Exciting as all this story might be, this talk IS NOT ABOUT it!

Our story focuses on recently discovered abilities and vulnerabilities of image denoisers. In a nut-shell, we expose the possibility of using image denoisers for serving other problems, such as regularizing general inverse problems and serving as the engine for image synthesis. We also unveil the (strange?) idea that denoising might not have a unique solution, as common algorithms would have you believe. Instead, we’ll describe constructive ways to produce randomized and diverse high perceptual quality denoising results.

Style-transfer is a process of migrating a style from a given image to the content of another, synthesizing a new image which is an artistic mixture of the two. Recent work on this problem adopting Convolutional Neural-networks (CNN) ignited a renewed interest in this field, due to the very impressive results obtained. There exists an alternative path towards handling the style-transfer task, via generalization of texture-synthesis algorithms. I will present a novel such style-transfer algorithm that extends the texture-synthesis work of Kwatra et. al. (2005), while aiming to get stylized images that get closer in quality to the CNN ones.

In our field, when composing a super-resolved image, two ingredients contribute to the ability to get a leap in resolution: (i) the existence of many and diverse measurements, and (ii) the availability of a model to reliably describe the image to be produced. This second part, also known as the regularization or the prior, is of generic importance, and could be deployed to any inverse problem, and used by many other applications (compression, image synthesis, and more). The well-known recent work by Baker and Kanade (’02) and the work that followed (Lin and Shum ’04, Robinson and Milanfar ’05) all suggest that while the measurements are limited in gaining a resolution increase, the prior could be used to break this barrier. Clearly, the better the prior used, the higher the quality we can expect from the overall reconstruction procedure. Indeed, recent work on super-resolution (and other inverse problems) departs from the regular Tikhonov method, and tends to the robust counterparts, such as TV or the bilateral prior (see Farsiu et. al. ’04).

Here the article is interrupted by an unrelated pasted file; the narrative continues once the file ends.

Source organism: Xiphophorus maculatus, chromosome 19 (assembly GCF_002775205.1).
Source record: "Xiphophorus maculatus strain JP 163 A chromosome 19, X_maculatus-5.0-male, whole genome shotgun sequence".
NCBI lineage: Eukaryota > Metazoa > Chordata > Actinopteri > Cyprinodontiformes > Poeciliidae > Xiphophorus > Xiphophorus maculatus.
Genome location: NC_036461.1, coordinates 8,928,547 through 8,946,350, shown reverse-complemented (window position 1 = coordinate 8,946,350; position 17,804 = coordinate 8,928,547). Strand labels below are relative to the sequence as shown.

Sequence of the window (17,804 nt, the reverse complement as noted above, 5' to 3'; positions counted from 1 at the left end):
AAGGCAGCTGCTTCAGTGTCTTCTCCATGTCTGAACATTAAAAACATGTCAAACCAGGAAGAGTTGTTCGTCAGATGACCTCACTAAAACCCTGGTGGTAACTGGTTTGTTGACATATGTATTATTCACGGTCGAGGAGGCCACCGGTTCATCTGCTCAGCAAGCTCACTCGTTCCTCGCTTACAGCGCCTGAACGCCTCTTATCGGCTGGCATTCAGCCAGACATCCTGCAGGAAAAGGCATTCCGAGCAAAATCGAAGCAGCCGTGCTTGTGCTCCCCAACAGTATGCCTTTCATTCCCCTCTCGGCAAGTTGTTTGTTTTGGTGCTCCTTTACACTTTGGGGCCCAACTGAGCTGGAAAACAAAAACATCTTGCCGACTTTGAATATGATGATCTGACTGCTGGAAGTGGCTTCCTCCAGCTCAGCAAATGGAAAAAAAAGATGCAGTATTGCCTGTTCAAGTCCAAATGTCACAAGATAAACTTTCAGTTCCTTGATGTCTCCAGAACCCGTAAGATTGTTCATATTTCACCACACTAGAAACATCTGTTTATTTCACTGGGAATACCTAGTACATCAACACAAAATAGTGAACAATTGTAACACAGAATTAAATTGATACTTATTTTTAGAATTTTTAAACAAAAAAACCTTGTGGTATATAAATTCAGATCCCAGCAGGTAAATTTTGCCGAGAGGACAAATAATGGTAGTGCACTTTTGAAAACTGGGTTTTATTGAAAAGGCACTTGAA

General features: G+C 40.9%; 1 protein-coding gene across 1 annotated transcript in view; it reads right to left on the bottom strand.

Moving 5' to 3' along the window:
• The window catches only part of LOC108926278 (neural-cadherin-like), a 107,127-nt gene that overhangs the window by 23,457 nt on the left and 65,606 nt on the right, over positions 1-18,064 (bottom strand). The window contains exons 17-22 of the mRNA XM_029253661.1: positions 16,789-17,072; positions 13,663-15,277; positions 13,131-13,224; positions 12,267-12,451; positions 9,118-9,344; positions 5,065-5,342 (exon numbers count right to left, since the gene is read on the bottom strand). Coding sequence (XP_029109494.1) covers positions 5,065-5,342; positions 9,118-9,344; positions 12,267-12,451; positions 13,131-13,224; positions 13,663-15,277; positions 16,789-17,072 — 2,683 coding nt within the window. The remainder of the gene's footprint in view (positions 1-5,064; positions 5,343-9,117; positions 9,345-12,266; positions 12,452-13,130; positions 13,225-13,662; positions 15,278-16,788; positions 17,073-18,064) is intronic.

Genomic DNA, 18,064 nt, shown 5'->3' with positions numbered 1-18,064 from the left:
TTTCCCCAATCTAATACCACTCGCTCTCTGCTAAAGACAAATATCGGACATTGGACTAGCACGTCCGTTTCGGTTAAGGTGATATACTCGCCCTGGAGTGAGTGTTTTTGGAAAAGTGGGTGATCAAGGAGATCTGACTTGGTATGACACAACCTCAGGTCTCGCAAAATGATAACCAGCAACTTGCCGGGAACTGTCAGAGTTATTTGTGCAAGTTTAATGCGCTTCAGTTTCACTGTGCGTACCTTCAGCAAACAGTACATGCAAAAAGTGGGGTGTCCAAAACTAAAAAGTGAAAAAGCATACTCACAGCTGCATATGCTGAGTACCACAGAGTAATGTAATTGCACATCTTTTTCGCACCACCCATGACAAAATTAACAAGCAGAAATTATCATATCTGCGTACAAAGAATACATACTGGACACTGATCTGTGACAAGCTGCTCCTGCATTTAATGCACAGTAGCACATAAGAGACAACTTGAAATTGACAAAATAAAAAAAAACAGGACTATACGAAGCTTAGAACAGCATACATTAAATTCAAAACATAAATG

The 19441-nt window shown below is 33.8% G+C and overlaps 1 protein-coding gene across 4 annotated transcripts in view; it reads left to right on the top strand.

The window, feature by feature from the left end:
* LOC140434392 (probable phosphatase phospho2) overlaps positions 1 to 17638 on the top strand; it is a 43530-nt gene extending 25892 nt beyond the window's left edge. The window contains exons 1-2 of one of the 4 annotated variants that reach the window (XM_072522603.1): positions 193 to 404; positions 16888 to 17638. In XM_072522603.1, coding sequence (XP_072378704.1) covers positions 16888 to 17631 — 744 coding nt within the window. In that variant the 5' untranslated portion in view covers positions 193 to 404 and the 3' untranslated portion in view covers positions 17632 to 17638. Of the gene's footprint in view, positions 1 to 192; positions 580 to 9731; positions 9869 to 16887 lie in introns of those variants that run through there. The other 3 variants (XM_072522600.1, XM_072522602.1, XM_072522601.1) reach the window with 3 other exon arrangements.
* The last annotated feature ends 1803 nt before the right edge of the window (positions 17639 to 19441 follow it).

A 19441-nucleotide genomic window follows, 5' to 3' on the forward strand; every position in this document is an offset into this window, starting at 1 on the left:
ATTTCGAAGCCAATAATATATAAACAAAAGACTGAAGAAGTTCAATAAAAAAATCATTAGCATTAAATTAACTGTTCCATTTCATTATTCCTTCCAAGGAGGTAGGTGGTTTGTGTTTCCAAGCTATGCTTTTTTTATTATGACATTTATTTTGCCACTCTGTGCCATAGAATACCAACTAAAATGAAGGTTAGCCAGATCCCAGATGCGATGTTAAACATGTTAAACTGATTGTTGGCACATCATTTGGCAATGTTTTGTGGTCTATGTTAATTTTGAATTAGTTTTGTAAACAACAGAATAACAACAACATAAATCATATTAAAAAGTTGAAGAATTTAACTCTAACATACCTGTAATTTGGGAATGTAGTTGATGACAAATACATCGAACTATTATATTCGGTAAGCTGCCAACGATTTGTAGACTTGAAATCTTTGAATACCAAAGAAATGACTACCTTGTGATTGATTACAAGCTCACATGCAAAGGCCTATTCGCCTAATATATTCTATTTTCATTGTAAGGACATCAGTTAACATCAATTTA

A recent trend with a growing popularity is the use of examples in defining the prior. Indeed, Baker and Kanade were the first to introduce this notion to the super-resolution task. There are several ways to use examples in shaping the prior to become better. The work by Mumford and Zhu (’99) and the follow-up contribution by Haber and Tenorio (02′) suggest a parametric approach. Baker and Kanade (’02), Freeman et. al. (several contributions ’01), Nakagaki and Katzaggelos (’03) all use the examples to directly learn the reconstruction function, by observing low-res. versus high-res. pairs.

In this talk we survey this line of work and show how it can be extended in several important ways. We show a general framework that builds an example-based prior that is independent of the inverse problem at hand, and we demonstrate it on several such problems, with promising results.